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  #11  
Old 09-19-2011, 04:48 PM
Lane Lane is offline
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These aren't communication methods, just passive aggressive ways of getting what you want, or teaching your partner a lesson.

Personally I find this approach somewhat mean and not very effective. Perhaps I'm just young and naive, but I'd rather not strand my partner on the toilet. Also, we don't live together so we don't fight about these things.
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  #12  
Old 09-19-2011, 05:10 PM
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Originally Posted by nycindie View Post
I think listening and being present are the most important elements of communication. So, I can't follow a communication "technique," since for me, it takes me out of the present moment to make sure I'm "doing it correctly." If I am present and simply paying attention to what's being said, really listening and not monitoring myself on how I'm doing, I can communicate what needs to be said effectively and compassionately.
It does take practice to actually make changes in how we communicate. I have found that I do have to think about it, but because what I was doing before wasn't working, it is necessary. When I get really riled, I tend to stray into unrelated topics. Which is kinda like using a machine gun aimed from the hip. Point, shoot, empty clip, "Opps, you mean I was supposed to aim before shooting?" So now I hear a phrase from Star Wars go through my head, but instead of "Stay on Target", it's "Stay on Topic", repeating over and over in my head.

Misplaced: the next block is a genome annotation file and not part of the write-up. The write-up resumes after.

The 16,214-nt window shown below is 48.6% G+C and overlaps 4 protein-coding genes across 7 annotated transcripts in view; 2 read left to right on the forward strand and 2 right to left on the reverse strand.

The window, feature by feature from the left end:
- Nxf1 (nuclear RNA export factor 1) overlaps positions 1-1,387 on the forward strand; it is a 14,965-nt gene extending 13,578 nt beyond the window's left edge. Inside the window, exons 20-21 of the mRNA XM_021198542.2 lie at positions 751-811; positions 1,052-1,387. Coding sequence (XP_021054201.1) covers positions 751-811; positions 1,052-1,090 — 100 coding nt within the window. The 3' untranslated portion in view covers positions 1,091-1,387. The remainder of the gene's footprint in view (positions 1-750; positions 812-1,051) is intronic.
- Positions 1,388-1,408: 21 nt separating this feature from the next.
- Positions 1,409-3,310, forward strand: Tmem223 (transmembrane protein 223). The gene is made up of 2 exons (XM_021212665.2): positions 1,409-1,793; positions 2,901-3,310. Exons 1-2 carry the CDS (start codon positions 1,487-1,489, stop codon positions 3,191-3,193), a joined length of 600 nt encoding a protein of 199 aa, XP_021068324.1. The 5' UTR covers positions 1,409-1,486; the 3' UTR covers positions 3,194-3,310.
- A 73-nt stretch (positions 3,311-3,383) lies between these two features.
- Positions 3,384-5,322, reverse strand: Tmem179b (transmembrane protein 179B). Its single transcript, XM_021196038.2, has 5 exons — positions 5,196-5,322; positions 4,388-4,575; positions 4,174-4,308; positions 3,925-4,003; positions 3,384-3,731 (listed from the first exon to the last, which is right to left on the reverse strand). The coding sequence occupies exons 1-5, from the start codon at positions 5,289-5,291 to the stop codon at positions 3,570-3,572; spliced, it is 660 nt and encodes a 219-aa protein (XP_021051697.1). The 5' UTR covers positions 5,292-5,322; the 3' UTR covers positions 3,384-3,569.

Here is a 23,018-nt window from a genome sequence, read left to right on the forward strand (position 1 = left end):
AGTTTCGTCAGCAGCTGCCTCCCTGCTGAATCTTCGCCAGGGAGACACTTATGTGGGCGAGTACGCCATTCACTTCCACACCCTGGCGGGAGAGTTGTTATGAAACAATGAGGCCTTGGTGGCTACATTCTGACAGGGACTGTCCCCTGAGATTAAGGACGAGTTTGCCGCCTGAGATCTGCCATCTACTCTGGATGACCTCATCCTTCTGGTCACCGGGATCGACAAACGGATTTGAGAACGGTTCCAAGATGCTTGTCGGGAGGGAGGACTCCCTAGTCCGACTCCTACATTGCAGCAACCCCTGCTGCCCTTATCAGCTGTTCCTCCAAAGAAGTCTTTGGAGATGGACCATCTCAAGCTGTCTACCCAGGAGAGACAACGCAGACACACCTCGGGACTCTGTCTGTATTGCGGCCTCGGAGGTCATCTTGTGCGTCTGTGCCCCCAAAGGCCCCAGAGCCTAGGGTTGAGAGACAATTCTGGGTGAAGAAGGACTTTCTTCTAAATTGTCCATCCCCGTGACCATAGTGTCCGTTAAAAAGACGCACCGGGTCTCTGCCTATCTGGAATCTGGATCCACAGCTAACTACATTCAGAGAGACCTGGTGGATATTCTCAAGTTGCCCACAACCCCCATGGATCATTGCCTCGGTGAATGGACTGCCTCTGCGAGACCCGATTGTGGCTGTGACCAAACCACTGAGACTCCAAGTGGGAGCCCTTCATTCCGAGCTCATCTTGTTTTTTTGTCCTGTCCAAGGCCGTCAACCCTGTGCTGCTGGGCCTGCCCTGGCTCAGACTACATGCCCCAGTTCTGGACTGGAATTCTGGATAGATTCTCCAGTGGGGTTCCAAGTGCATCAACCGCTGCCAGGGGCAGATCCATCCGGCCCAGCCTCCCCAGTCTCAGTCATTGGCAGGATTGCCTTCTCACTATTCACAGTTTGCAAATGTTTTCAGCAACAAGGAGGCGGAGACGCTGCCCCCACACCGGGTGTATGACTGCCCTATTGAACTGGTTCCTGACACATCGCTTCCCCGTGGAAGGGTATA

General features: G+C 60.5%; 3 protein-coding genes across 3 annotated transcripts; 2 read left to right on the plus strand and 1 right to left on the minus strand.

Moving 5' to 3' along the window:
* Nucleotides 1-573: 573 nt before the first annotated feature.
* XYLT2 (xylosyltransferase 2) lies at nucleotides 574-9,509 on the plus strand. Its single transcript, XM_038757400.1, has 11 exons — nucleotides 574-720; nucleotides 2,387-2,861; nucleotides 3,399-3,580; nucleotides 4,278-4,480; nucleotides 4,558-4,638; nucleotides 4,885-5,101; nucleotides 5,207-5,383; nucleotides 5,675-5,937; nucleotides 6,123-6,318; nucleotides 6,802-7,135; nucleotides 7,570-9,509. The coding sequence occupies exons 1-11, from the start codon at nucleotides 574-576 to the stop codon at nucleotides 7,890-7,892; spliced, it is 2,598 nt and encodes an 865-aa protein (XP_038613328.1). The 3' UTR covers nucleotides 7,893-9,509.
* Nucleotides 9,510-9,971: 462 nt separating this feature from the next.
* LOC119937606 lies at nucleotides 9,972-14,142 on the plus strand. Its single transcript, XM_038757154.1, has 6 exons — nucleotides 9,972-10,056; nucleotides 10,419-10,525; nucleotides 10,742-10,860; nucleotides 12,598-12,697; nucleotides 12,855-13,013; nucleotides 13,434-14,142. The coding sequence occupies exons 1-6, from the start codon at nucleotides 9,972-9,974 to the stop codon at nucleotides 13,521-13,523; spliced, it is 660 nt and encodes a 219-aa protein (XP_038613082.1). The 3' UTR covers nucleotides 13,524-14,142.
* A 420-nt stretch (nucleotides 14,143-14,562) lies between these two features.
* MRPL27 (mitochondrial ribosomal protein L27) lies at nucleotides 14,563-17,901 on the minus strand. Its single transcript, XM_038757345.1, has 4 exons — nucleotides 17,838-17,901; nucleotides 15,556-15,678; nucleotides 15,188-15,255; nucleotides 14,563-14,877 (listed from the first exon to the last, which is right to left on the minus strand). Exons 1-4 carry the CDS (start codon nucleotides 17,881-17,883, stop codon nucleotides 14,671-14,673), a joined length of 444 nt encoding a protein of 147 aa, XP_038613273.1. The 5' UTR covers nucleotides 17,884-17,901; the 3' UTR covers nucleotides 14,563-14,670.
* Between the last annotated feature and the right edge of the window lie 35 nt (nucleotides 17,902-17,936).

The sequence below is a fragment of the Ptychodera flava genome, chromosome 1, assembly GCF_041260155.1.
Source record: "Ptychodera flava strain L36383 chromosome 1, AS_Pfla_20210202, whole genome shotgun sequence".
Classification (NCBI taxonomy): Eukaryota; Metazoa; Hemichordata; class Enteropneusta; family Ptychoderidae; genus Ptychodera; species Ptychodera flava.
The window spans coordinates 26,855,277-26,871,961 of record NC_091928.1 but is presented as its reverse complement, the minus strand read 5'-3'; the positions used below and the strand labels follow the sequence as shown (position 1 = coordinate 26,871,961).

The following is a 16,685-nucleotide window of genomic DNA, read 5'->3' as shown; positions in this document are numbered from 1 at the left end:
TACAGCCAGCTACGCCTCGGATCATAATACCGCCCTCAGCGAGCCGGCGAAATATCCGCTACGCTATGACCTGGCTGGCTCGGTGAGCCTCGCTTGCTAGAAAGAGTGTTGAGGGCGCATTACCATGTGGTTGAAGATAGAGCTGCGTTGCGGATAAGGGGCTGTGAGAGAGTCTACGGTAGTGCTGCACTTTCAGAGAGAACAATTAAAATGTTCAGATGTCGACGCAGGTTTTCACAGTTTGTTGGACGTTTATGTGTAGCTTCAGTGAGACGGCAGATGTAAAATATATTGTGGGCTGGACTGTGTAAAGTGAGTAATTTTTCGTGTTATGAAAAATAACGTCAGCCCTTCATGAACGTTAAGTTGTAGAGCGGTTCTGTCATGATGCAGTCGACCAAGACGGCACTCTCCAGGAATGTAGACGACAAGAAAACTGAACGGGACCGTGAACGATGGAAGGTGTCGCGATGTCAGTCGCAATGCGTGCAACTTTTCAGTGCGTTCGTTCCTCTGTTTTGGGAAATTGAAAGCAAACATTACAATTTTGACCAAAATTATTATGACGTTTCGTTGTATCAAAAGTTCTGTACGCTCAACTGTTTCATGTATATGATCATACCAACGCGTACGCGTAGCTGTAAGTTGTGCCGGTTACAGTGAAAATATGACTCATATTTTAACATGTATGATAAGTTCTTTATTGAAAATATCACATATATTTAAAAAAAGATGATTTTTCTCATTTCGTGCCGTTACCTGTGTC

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Old 09-19-2011, 05:26 PM
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Originally Posted by SNeacail View Post
It does take practice to actually make changes in how we communicate. I have found that I do have to think about it, but because what I was doing before wasn't working, it is necessary. When I get really riled, I tend to stray into unrelated topics. Which is kinda like using a machine gun aimed from the hip. Point, shoot, empty clip, "Opps, you mean I was supposed to aim before shooting?" So now I hear a phrase from Star Wars go through my head, but instead of "Stay on Target", it's "Stay on Topic", repeating over and over in my head.
Agreed. When I get angry I can't seem to use proper "I" statements that own my feelings. I never intend to blame anyone, but I do because of how accustomed I am to that style of communication. It takes really careful thought to change that in the heat of the moment, and I am still struggling with it.
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  #14  
Old 09-19-2011, 06:26 PM
NeonKaos NeonKaos is offline
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Read some Alfred Korzybski / General Semantics. Start with Wiki and work your way from there. Then come see me and we'll have a conversation that makes sense.
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  #15  
Old 09-19-2011, 09:14 PM